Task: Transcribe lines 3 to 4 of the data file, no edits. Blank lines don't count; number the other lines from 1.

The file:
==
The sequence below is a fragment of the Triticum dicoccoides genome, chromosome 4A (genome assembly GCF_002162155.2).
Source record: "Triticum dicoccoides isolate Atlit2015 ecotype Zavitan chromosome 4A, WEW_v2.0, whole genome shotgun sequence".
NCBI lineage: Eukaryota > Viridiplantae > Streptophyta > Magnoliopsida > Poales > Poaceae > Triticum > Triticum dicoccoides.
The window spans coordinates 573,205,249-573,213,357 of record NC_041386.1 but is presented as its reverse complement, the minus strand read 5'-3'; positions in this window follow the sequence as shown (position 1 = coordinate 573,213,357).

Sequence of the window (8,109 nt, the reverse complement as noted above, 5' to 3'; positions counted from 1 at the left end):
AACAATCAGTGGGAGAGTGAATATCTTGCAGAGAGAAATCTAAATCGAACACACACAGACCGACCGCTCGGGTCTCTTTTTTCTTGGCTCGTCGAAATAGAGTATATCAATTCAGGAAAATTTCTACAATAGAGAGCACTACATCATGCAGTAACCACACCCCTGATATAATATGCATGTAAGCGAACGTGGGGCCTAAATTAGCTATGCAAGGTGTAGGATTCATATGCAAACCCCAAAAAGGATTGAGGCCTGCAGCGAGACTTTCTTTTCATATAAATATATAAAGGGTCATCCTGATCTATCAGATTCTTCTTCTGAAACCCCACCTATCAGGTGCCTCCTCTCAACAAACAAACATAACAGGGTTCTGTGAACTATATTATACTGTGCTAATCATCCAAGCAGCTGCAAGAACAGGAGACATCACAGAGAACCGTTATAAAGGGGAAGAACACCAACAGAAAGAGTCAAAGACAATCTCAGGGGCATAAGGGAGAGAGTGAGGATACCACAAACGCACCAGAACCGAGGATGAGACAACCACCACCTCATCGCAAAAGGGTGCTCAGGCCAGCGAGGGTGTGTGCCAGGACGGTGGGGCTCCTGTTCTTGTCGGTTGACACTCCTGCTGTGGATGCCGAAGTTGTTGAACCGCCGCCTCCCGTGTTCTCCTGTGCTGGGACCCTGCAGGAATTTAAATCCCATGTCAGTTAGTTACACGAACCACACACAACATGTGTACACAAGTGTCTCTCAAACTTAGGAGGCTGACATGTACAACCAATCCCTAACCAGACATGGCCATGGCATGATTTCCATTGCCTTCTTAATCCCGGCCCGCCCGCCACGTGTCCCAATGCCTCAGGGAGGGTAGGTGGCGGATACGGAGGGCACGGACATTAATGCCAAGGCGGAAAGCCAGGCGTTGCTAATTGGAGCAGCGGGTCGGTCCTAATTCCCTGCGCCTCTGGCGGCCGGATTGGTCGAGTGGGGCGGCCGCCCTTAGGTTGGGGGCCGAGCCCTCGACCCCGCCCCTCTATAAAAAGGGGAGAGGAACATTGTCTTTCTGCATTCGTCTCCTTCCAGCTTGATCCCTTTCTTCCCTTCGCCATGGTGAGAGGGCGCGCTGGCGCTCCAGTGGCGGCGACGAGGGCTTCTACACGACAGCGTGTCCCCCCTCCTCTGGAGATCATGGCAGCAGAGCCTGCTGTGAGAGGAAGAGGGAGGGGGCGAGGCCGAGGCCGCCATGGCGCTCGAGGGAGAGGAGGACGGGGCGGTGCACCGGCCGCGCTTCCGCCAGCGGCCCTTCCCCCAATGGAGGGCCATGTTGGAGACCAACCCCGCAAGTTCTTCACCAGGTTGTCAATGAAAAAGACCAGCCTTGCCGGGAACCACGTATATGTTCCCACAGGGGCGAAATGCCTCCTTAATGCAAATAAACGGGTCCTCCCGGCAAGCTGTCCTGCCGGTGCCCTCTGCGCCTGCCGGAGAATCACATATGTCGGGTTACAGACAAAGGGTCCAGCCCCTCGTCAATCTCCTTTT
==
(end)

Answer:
NCBI lineage: Eukaryota > Viridiplantae > Streptophyta > Magnoliopsida > Poales > Poaceae > Triticum > Triticum dicoccoides.
The window spans coordinates 573,205,249-573,213,357 of record NC_041386.1 but is presented as its reverse complement, the minus strand read 5'-3'; positions in this window follow the sequence as shown (position 1 = coordinate 573,213,357).